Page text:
waldorf astoria new york

Park Avenue and 57th Street looking south, shortly before Christmas, 1963. The First National City Bank Building (Carson & Lundin-Kahn & Jacobs, 1961) are on foreground, left, with the Waldorf-Astoria Hotel (Schultze & Weaver, 1931) and the new 50-story Chemical Bank New York Trust Building (Emery Roth & Sons, 1964) under construction at background. Union Carbide (Skidmore, Owings & Merrill, 1960), ITT (Emery Roth & Sons, 1961) and Manufacturers Hanover Trust (Emery Roth & Sons, 1961) buildings are at right. The Pan Am (Walter Gropius-Emery Roth & Sons, Pietro Belluschi, 1963) and New York General (Warren & Wetmore, 1929) are at center.

Photo: Victor Laredo.

Source: Victor Laredo, Thomas Reilly. “New York City: A Photographic Portrait” (New York, Dover, 1973).

Aerial view looking northwest of Midtown Manhattan in early 1963. Chrysler and Pan Am Building are in the center. Rockefeller Center’s buildings and new International Style office skyscrapers surrounding it can be visible above, left.

Photo: Fairchild Aerial Surveys.

Source: Peter Hall. “Las grandes ciudades y sus problemas”. Biblioteca para el Hombre Actual (Nueva York, McGraw-Hill, Madrid. Ed. Guadarrama, 1965).

We have the right to live our lives, with God or without, as we choose. There is a prohibition against the establishment of a state religion in our Constitution, and we have the right to choose with whom we live, whom we love… and who and what gets to interfere with our bodies. As Americans, men, women, people, gay, straight, L, B, G, T, Q, all of us have the human right to Life, Liberty, and the Pursuit of Happiness. And if you think people got mad when they thought the government was coming after their guns? Wait’ll they come and try to take away our Happiness!”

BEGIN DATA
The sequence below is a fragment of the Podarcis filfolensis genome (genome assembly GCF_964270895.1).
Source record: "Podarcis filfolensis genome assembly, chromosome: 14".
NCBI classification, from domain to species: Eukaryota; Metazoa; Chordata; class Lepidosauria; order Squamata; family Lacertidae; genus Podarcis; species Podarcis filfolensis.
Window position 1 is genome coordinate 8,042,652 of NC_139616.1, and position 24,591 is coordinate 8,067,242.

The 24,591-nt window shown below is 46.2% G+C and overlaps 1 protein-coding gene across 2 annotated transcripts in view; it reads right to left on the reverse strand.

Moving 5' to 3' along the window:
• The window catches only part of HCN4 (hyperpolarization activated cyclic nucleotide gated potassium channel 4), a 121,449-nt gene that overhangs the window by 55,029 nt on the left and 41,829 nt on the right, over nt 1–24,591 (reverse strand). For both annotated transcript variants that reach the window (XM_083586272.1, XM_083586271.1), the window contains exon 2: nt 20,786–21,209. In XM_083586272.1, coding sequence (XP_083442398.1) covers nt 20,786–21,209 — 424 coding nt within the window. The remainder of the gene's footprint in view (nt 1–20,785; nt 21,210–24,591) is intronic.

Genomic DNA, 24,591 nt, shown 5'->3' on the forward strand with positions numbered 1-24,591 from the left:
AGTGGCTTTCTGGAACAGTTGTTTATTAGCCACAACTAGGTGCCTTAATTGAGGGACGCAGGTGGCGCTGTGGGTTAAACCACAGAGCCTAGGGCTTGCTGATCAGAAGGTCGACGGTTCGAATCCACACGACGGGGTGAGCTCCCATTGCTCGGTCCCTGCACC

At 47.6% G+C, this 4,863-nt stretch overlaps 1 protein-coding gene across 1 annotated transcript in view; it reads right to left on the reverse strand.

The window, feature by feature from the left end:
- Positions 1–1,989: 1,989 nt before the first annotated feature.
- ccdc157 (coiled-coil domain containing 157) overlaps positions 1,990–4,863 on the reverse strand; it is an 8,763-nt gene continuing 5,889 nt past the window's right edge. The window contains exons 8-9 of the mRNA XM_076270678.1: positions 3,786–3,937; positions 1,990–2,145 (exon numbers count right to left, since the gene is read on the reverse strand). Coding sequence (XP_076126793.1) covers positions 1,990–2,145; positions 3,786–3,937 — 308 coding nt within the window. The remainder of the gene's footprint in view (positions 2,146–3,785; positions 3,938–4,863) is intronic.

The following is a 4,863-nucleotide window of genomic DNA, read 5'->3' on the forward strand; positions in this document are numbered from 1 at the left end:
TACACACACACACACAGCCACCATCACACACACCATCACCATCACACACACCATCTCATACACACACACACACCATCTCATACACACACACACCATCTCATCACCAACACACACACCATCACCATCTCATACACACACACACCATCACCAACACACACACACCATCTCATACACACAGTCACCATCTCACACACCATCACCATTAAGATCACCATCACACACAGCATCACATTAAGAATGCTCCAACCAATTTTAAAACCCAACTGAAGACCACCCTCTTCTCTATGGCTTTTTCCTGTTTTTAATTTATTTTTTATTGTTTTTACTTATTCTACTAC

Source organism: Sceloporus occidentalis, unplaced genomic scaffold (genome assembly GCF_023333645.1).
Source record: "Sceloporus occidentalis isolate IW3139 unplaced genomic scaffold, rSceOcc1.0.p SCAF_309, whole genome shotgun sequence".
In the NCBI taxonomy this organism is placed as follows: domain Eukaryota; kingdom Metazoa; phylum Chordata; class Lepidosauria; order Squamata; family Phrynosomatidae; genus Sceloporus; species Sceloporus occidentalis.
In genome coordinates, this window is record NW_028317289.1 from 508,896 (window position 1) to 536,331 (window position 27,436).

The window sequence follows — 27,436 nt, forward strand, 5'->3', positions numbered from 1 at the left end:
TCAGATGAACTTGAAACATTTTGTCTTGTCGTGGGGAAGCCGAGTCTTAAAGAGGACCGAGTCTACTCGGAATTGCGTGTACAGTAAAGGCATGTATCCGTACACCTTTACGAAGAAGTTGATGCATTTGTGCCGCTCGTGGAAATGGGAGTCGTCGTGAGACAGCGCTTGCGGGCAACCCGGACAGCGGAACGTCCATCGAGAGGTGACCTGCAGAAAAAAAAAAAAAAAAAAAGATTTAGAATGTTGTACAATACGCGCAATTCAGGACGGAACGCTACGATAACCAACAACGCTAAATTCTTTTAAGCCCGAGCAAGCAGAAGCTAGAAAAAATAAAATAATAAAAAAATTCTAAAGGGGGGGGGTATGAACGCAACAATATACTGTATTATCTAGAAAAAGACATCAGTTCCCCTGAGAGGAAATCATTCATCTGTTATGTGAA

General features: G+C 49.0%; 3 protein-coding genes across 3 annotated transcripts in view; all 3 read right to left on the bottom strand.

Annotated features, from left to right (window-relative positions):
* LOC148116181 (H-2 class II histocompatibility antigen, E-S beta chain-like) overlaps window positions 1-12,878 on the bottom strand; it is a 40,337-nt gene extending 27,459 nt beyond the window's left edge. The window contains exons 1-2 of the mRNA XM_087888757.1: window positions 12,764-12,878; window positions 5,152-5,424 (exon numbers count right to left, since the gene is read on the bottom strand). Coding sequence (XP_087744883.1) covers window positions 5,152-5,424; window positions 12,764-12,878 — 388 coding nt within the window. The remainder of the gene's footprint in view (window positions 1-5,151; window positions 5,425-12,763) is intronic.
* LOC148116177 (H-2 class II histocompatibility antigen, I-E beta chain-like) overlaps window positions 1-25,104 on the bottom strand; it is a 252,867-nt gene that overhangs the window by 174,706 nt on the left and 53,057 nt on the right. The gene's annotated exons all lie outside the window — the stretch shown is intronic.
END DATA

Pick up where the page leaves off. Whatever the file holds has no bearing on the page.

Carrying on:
- Meryl Streep , recipient of the National Ally Award attends the 2017 Human Rights Campaign Greater New York Gala  (Waldorf Astoria Hotel on February 11, 2017)

Park Avenue’s glass office skyscrapers corridor. View looking south from 51st. Street. Summer, 1970.

Left: St. Bartholomew’s Church (Bertram Goodhue, 1916-1924), with 47-story Art Deco´s Waldorf-Astoria (Schultze & Weaver, 1931) and modern 44-story black-tinted-glass Westvaco Building (Emery Roth & Sons, 1967). 

Buildings at right: Union Carbide (Skidmore, Owings & Merrill, 1960), Bankers Trust (Emery Roth & Sons-Shreve, Lamb & Harmon-Henry Dreyfuss, 1962), Colgate-Palmolive (Emery Roth & Sons, 1955) with I.T.T. and Manufacturers Hanover Trust twin buildings (both by Emery Roth & Sons, 1961). 

At center, background: New York General (Warren & Wetmore, 1929) y Pan Am (Walter Gropius-Emery Roth & Sons-Pietro Belluschi, 1963),

Foto: Unknown. 

Source: “A Full Color Photographic Tour of New York City”. Glendale, New York. Apple Production/Manhattan Post Card Publishing, Company, Third Edition, 1981.

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On this day in music history: June 21, 1948 - Columbia Records introduces the 33 1/3 RPM long playing LP at a press conference at the Waldorf-Astoria Hotel in New York City. Developed by Columbia engineer Peter Carl Goldmark, he begins work on the project in 1939 as the successor to the 78 RPM record. Earlier in the 1930’s, Columbia had tested the slower speed with a 10-inch record, but is quickly phased out when various technical problems arise. The real breakthrough occurs when Goldmark and his team creative the “microgroove”. Measuring only .003 of an inch, it increases the playing time to just over 20 minutes per side to maintain optimal sound quality. The new records are pressed using polyvinyl chloride rather than the carbon and shellac compound used to manufacture 78 RPM records for nearly fifty years. Vinyl records prove to not only be more durable than the easily breakable 78’s, they also have benefit of a quieter playing surface. The first long playing LP released by Columbia Records is the “Mendelssohn Violin Concerto in E Minor” with soloist Nathan Milstein, and Bruno Walter conducting the Philharmonic Symphony Orchestra of New York (catalog number ML 4001). The album is reissued as a limited pressing on vinyl for its fiftieth anniversary in 1998 by Classic Records. Happy 69th Birthday to the vinyl LP!!